The agreement on the revised Savings Tax Directive in March 2014 was a major breakthrough. It extended the scope of information to be automatically exchanged by Member States on savings-related income. However, the ambition of the EU Savings Tax Directive was quickly surpassed by that of the revised Directive on Administrative Cooperation of December 2014. With this Directive, all Member States have committed to automatically exchanging information on the full spectrum of financial information for tax purposes, in line with the new OECD international standard.

Provisions of substance and procedure previously contained in the EU Savings Tax Directive are now covered by the much wider scope of the Directive on Administrative Cooperation. In order to avoid duplication and overlapping EU legislation in this field, the Commission is proposing to repeal the Savings Tax Directive as part of this Tax Transparency Package. This will ensure a simpler and streamlined legislative framework for businesses and tax administrations.

3. Assessing potential further transparency initiatives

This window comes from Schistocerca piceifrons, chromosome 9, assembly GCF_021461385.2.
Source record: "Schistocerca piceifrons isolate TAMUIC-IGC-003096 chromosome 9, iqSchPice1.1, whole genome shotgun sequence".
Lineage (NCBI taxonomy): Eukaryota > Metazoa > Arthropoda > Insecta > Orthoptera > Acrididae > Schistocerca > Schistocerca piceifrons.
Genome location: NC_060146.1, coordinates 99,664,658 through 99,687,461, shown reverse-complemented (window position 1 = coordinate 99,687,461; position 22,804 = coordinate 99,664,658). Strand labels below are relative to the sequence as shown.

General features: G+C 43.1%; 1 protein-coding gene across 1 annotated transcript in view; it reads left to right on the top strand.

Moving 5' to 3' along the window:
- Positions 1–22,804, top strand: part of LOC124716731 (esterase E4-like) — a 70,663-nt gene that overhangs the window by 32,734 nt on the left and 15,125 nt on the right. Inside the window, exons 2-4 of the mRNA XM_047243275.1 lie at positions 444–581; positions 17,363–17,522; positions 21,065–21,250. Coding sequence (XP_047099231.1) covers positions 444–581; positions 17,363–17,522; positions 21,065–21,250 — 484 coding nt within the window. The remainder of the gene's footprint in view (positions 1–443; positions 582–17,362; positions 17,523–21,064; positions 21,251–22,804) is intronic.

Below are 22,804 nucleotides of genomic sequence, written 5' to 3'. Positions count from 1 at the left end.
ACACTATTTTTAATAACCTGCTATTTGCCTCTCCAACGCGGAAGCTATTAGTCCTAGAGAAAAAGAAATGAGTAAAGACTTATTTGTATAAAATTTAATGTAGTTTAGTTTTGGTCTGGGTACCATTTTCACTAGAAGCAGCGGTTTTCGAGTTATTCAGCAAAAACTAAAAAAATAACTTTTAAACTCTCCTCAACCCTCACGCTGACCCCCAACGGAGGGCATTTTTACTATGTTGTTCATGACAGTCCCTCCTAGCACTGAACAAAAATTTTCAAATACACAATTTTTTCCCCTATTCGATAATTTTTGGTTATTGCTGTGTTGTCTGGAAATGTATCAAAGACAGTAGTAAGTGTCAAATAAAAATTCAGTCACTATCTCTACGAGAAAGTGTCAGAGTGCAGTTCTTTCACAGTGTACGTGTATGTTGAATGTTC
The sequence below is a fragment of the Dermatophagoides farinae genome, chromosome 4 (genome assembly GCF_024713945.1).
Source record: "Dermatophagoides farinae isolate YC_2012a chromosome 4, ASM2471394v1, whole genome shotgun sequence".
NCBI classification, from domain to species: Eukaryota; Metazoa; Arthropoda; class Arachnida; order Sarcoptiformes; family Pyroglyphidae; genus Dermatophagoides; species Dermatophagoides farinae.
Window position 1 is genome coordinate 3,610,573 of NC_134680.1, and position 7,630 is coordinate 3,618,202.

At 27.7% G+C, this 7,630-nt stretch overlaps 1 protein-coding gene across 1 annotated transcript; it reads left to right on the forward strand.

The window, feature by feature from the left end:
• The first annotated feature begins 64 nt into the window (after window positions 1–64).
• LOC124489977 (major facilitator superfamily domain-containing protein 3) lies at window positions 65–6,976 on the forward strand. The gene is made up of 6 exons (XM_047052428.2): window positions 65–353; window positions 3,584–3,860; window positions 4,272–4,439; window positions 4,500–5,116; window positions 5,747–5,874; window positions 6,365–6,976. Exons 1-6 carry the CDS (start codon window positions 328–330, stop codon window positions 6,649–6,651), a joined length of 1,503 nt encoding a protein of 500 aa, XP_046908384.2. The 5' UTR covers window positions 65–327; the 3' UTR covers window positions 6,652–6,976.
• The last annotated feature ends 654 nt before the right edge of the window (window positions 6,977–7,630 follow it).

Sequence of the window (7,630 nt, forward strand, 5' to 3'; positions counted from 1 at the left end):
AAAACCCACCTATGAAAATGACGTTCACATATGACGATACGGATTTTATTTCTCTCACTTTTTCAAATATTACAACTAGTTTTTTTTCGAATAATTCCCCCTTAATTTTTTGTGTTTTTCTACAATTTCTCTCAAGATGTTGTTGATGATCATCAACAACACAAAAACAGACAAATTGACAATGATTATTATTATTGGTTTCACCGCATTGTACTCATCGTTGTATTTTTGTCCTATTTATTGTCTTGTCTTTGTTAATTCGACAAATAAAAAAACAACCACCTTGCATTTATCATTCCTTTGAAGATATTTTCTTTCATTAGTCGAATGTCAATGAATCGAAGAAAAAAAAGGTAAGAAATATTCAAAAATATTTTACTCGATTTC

The Commission will assess whether additional public disclosure of certain corporate tax information should be introduced, in a way which goes beyond administrative cooperation and provides public access to a limited set of tax information of multinational companies.

Such transparency requirements currently exist for banks (under the Capital Requirement Directive IV) and with a focus on payments to governments for large extractive and logging industries (under the Accounting Directive), in the form of "country-by-country reporting" (CBCR). Extending the obligation for public disclosure of certain tax information by multinational companies in all sectors could place companies under closer public scrutiny and create more awareness of their tax practices. It would also create a level-playing field between EU companies in terms of transparency requirements and avoid legal complexities in terms of sector definition.

However, the objectives and scope of any such possible initiative would need to be calibrated very carefully. In-depth analysis is needed to determine benefits, costs and necessary safeguards in terms of e.g. data protection, protection of business secrets etc., and look at the likely impacts including the international competitiveness dimension, also taking into account the work done in relation to the sectorial legislation already in force. Impact assessment work will therefore be launched to gather and analyse the evidence base necessary on possible options. The question of transparency requirements on aggressive tax planning arrangements which are part of the OECD BEPS work also needs to be considered, taking into account, for example, the costs and benefits of transposing such rules into EU law.

4. Reviewing the Code of Conduct on Business Taxation